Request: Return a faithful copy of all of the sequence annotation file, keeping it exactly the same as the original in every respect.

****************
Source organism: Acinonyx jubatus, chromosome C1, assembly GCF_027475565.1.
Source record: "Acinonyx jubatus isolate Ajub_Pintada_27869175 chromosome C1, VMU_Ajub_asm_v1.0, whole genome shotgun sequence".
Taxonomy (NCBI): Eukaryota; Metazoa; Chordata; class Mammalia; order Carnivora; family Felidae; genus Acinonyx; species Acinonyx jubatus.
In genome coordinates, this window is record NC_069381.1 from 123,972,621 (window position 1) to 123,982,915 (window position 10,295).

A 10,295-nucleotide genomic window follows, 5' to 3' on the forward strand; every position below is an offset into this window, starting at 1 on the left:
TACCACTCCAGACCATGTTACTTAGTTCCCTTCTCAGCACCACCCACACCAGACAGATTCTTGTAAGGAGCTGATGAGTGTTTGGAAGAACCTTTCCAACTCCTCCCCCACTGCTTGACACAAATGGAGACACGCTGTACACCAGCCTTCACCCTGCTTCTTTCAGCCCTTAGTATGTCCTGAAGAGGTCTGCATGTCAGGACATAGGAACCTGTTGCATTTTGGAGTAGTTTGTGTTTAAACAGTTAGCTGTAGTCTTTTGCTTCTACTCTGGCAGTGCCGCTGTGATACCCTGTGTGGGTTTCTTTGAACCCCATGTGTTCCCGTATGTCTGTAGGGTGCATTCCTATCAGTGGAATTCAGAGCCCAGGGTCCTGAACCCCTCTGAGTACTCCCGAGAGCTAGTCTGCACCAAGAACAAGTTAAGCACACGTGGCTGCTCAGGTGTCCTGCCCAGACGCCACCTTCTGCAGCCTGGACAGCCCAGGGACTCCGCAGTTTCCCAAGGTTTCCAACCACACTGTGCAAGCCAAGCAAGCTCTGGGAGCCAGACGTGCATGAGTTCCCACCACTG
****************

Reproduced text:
Source organism: Acinonyx jubatus, chromosome C1, assembly GCF_027475565.1.
Source record: "Acinonyx jubatus isolate Ajub_Pintada_27869175 chromosome C1, VMU_Ajub_asm_v1.0, whole genome shotgun sequence".
Taxonomy (NCBI): Eukaryota; Metazoa; Chordata; class Mammalia; order Carnivora; family Felidae; genus Acinonyx; species Acinonyx jubatus.
In genome coordinates, this window is record NC_069381.1 from 123,972,621 (window position 1) to 123,982,915 (window position 10,295).

A 10,295-nucleotide genomic window follows, 5' to 3' on the forward strand; every position below is an offset into this window, starting at 1 on the left:
TACCACTCCAGACCATGTTACTTAGTTCCCTTCTCAGCACCACCCACACCAGACAGATTCTTGTAAGGAGCTGATGAGTGTTTGGAAGAACCTTTCCAACTCCTCCCCCACTGCTTGACACAAATGGAGACACGCTGTACACCAGCCTTCACCCTGCTTCTTTCAGCCCTTAGTATGTCCTGAAGAGGTCTGCATGTCAGGACATAGGAACCTGTTGCATTTTGGAGTAGTTTGTGTTTAAACAGTTAGCTGTAGTCTTTTGCTTCTACTCTGGCAGTGCCGCTGTGATACCCTGTGTGGGTTTCTTTGAACCCCATGTGTTCCCGTATGTCTGTAGGGTGCATTCCTATCAGTGGAATTCAGAGCCCAGGGTCCTGAACCCCTCTGAGTACTCCCGAGAGCTAGTCTGCACCAAGAACAAGTTAAGCACACGTGGCTGCTCAGGTGTCCTGCCCAGACGCCACCTTCTGCAGCCTGGACAGCCCAGGGACTCCGCAGTTTCCCAAGGTTTCCAACCACACTGTGCAAGCCAAGCAAGCTCTGGGAGCCAGACGTGCATGAGTTCCCACCACTG